Now is the time to notice what’s changed. It’s as though we were sleepwalking through life, and the pandemic forced us to wake up. Look around. Where are you? Is it where you intended to be? Is this where you want to be?
In 1999 I lost my job unexpectedly. I hadn’t been very happy there, and I’d been looking for employment elsewhere, but politics happened and I was laid off before I could quit. I was let go before I had anything else lined up to replace the income.
I had minimal savings and a mortgage. I lived alone and didn’t share expenses with anyone. I was terrified.
But I was also free to think creatively about my future. A few days after I lost my job I attended a large festival hosted by my denomination, where I met the Dean of Admissions at Boston University School of Theology. I’d thought about going into ministry, and was even taking a couple of classes at Andover Newton Theological Seminary, but the idea of quitting my job and attending graduate school full-time had seemed preposterous.
At least, it had a week earlier. Things were different now.
Several months later I started full-time graduate studies at BU. My life has never been the same since. And I never would have considered that path if I hadn’t been forced out of my regularly scheduled life.
This is the opportunity we all have now. Our lives are changing. The world is changing. It feels a little like we’re the letter squares in a Boggle game, and we’re all flying through the air with no idea where we’re going to land.
But it’s not that random. Consider the path you were on before. Think critically about what aspects about it you liked, and what you didn’t. Take this downtime not to pine away in your own personal oubliette, but to reflect on what you have and what you want.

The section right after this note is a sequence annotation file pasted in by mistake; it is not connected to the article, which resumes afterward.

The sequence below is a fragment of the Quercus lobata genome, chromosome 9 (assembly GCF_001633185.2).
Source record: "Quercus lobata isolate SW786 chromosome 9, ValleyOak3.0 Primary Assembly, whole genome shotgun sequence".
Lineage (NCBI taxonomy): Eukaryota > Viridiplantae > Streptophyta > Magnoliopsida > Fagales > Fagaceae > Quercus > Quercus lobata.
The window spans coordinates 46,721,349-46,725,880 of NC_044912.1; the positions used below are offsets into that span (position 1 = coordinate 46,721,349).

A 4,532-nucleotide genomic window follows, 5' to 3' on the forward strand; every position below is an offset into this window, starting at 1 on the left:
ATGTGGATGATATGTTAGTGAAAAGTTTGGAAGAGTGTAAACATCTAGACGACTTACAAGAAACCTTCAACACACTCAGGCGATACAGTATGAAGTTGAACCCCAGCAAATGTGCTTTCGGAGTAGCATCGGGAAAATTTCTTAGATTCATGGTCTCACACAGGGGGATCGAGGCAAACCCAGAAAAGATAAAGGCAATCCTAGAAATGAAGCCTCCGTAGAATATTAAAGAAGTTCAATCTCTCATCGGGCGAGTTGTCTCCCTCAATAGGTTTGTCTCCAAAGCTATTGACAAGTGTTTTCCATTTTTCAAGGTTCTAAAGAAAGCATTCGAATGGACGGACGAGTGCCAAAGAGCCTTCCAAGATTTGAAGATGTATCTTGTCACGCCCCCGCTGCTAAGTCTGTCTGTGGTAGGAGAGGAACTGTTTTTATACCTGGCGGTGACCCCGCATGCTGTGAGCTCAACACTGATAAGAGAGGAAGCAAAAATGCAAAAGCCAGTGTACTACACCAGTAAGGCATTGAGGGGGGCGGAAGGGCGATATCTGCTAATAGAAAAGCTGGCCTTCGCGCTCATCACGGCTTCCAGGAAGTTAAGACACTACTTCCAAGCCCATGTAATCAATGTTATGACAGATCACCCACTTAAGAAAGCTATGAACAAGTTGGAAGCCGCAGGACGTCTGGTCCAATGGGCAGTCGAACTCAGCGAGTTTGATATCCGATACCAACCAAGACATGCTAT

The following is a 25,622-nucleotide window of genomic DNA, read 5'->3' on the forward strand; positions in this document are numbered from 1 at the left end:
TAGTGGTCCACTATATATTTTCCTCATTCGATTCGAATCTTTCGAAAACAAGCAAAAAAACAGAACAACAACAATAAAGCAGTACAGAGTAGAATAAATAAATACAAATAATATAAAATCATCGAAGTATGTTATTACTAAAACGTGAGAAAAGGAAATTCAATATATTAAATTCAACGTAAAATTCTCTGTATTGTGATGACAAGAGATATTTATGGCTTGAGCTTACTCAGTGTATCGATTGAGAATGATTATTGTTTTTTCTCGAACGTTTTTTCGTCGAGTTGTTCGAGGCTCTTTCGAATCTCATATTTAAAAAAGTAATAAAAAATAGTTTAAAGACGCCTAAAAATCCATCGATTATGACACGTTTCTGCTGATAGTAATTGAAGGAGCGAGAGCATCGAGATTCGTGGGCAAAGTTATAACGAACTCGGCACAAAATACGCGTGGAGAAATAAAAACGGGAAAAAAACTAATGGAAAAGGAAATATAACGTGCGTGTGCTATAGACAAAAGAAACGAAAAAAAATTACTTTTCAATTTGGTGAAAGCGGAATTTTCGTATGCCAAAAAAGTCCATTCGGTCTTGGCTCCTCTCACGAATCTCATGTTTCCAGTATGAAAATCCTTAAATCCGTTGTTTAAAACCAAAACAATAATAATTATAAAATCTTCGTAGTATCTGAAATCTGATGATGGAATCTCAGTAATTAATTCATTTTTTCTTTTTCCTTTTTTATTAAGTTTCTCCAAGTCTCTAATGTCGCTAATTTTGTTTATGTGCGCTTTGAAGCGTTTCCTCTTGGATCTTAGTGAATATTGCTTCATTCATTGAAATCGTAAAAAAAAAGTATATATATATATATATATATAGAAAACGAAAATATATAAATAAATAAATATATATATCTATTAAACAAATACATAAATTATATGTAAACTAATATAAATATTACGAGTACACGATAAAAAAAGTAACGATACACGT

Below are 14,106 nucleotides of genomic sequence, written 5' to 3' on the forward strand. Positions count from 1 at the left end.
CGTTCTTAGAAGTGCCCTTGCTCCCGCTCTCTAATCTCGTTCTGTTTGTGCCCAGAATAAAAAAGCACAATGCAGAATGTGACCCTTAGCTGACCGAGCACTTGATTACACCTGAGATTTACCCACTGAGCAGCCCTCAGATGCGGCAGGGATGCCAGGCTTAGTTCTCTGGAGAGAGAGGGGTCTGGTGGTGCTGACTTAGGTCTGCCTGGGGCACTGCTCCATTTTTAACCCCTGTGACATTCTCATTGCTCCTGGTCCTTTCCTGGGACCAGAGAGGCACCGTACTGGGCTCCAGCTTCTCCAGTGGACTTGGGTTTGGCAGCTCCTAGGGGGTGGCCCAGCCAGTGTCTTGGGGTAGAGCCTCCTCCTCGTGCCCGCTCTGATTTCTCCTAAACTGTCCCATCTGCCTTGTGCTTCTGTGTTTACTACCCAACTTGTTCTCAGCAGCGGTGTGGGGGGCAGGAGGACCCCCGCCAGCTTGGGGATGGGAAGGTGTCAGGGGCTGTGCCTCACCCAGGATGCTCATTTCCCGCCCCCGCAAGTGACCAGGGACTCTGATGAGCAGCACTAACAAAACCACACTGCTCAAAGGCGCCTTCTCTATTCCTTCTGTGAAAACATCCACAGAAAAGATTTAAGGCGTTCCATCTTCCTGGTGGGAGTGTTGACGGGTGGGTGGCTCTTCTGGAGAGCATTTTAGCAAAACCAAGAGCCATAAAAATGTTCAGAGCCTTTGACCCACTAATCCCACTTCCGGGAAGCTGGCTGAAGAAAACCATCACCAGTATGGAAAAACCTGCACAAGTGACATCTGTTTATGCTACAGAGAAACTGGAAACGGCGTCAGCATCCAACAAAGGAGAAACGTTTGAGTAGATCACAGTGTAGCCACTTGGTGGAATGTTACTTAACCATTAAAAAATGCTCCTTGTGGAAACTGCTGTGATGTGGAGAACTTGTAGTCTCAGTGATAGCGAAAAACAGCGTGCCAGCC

A common interview question is, “Where do you want to be in five years?” No one answers that question honestly. We always try to figure out what the interviewer wants to hear and mumble something about being in a stable position with room for growth, and something about being a valuable asset to the company. But I challenge you to answer that question honestly now.
Where do you want to be in five years?
Write it down. I’ll wait. No one has to see this but you, so be honest.
Now think about what you need to change in order to get there. Write that down, too, if it will help.
I’m not going to wait for you to do this one, because this is something that should take a while for you to figure out.
Because not only do you have to figure this out for yourself, but you also have to figure out what kind of world you want to live in.
The world you lived in six months ago isn’t going to be there six months from now. This is another difficult reality we have to face, whether we want to or not. This pandemic is going to change the world. And our priorities are going to determine what that world looks like.
Consider the Washington Redskins. They’ve resisted pressure for decades to change their racist name, but are doing it now because the companies that sponsor them have realized that the public will vote with their dollars, and upholding racists symbols is a money-losing proposition.
We’ve got an election coming up. Consider carefully what you want your city, state, and country to value, and vote for the candidates who best represent those values. I know none of the choices are ideal, or even good, but we have to work with what we’ve got.
A lot of government’s focus right now is on getting us back to where we were. But now that we’ve had a chance to step back from that for a moment, it’s worth asking the question: Is going back really the best move?
If we merely survive the pandemic, then all this time of lockdown and restricted activities is lost time. Time we’ll never get back. We’re losing so much already during this pandemic–income, family and social interactions, important milestones–that it’s important not to lose the time, too. That’s something we can control.
And that’s why it’s so important to live through this thing, rather than just survive it.
See you on the other side!